As the discussion in [Marshall v. Barlow's, Inc., 436 U.S. 307, 98 S. Ct. 1816, 56 L. Ed. 2d 305 (1978) ] makes clear, implied consent to administrative searches is not easily found. This does not, however, affect our holding that the companies assumed the affirmative action obligation by dealing with the government. It is one thing to say that the companies' action in furnishing services to the government implies an acceptance of a policy of non-discrimination and affirmative action; it is entirely another to say that it also implies a willingness to give up fourth amendment rights.

First Alabama's reliance on this language is misplaced for two reasons. First, in Mississippi Power & Light Co. the parties involved had not expressly agreed in their contracts with the federal government to accept the obligation of E.O. 11246. United States v. New Orleans Public Service, Inc., 553 F.2d 459, 469 (5th Cir. 1977); United States v. Mississippi Power & Light Co., 553 F.2d 480, 482 (5th Cir. 1977) (these two cases were consolidated on appeal to the Supreme Court, see 436 U.S. 942, 98 S. Ct. 2841, 56 L. Ed. 2d 783, and were vacated and remanded in light of Marshall v. Barlow's, Inc., supra; the former Fifth Circuit remanded the cases to the district court after the Supreme Court remand, which resulted in a subsequent appeal to the former Fifth Circuit and the opinion quoted above). In the present case, the contract contained an express agreement by First Alabama to comply with E.O. 11246. Second, the issue in Mississippi Power & Light Co. and Marshall v. Barlow's, Inc. in part involved the application of what is now known as the Colonnade-Biswell exception to the Fourth Amendment. This exception holds that those who operate businesses in certain heavily regulated industries impliedly waive their Fourth Amendment objections to administrative searches. See United States v. Biswell, 406 U.S. 311, 92 S. Ct. 1593, 32 L. Ed. 2d 87 (1972); Colonnade Catering Corp. v. United States, 397 U.S. 72, 90 S. Ct. 774, 25 L. Ed. 2d 60 (1970). Although the government in its brief invites this Court to extend the Colonnade-Biswell doctrine to businesses covered by E.O. 11246, and in particular to the banking industry, we decline to do so for the same reasons that the Court in Mississippi Power & Light Co. declined to do so. See 638 F.2d at 907. Moreover, given our holdings that First Alabama expressly consented to reasonable searches and that the search in this case was reasonable, we need not rest on a holding of implied consent.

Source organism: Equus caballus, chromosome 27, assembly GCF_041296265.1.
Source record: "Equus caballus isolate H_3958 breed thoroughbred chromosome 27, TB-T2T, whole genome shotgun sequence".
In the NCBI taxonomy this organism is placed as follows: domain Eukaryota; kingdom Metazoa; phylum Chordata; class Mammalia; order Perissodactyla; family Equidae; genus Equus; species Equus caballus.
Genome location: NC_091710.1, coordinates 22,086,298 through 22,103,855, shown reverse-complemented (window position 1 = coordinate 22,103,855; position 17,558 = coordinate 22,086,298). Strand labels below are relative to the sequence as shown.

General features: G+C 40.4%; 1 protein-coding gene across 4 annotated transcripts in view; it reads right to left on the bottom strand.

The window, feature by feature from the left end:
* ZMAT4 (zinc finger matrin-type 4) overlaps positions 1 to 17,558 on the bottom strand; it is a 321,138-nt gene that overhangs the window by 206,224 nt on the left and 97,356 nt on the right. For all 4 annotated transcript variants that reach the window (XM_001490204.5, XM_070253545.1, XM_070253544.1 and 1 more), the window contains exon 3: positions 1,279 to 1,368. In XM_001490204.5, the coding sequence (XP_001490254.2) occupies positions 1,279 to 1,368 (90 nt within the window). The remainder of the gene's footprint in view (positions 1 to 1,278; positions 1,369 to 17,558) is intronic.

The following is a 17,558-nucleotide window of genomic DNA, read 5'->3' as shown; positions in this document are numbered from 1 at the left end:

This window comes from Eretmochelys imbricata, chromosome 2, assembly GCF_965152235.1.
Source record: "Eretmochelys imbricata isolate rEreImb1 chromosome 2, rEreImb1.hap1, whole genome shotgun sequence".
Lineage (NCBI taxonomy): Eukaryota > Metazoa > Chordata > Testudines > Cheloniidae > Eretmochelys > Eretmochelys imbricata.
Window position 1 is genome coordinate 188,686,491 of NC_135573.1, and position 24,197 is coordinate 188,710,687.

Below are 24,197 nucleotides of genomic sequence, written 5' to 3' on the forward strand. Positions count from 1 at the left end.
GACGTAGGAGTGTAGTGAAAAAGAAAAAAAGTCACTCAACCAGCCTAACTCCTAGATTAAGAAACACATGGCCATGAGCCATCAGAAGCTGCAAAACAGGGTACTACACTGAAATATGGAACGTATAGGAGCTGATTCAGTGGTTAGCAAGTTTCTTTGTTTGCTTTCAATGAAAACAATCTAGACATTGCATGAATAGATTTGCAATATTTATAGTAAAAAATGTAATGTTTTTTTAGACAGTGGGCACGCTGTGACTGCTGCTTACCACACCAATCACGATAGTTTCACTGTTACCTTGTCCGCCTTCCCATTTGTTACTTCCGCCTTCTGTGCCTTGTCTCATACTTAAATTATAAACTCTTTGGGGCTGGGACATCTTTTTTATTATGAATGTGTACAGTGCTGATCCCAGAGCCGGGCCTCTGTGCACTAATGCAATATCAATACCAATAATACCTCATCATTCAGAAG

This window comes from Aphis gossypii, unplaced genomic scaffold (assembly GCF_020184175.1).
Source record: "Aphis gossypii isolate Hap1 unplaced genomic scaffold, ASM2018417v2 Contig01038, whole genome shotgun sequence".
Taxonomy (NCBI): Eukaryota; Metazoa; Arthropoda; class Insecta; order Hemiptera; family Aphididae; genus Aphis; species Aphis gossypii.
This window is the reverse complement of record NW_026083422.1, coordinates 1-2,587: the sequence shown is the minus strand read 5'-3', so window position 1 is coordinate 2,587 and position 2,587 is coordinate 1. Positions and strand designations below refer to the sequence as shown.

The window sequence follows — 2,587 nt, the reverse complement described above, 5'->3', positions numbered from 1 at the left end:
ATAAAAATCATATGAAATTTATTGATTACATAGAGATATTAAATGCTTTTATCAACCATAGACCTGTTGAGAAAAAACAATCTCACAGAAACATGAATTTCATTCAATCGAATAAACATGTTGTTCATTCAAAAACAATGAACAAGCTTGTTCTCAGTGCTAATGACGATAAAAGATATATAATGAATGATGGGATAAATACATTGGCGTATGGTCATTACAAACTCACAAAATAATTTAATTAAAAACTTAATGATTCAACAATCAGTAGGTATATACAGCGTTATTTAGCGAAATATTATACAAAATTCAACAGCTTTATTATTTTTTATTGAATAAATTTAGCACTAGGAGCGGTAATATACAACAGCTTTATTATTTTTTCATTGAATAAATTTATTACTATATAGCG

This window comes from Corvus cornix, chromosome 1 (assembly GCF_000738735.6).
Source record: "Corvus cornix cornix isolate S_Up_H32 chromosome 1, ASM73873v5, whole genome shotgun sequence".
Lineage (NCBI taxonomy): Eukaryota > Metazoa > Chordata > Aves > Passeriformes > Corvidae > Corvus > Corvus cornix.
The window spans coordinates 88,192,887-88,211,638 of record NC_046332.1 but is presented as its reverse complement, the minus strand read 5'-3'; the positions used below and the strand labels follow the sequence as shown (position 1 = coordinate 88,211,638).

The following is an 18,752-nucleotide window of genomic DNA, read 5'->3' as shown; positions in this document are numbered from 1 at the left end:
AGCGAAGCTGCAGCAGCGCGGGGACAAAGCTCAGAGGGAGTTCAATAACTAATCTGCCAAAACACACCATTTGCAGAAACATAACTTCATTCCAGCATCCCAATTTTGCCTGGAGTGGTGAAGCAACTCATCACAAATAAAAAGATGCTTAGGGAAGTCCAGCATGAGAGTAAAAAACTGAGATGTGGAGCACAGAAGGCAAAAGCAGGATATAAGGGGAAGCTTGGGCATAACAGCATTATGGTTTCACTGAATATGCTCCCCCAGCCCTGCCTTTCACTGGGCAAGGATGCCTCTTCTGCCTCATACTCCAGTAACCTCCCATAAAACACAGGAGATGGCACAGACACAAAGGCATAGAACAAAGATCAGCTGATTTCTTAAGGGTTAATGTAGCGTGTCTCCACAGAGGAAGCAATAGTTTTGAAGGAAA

Significantly, the Court in Mississippi Power & Light Co. was willing to inquire into the reasonableness of the contested search even though the parties had not expressly consented by contract to E.O. 11246 searches. Read in this light, Mississippi Power & Light Co. would support reversal of the district court if the proposed compliance review in this case was reasonable, regardless of whether First Alabama agreed expressly to assume the obligations of E.O. 11246.


First Alabama does not argue that a judicial warrant should have been obtained by the Department of Labor prior to undertaking its compliance review. In United States v. Mississippi Power & Light Co., 638 F.2d at 907, the former Fifth Circuit held that the Department of Labor need not obtain warrants before conducting compliance reviews under E.O. 11246. In reaching this conclusion, the Court drew on recent language from the Supreme Court opinion in Marshall v. Barlow's, Inc., 436 U.S. at 325, 98 S. Ct. at 1827, suggesting that to pass constitutional muster an administrative search program must authorize inspections with a warrant "or its equivalent." Examining the administrative search program conducted under E.O. 11246, the Mississippi Power & Light Co. Court concluded that the Executive Order program contains procedural safeguards "roughly equivalent to those contained in traditional warrants." 638 F.2d at 907. The decision in Mississippi Power & Light Co. is binding on this Circuit. Bonner v. City of Prichard, 661 F.2d 1206 (11th Cir. 1981) (en banc)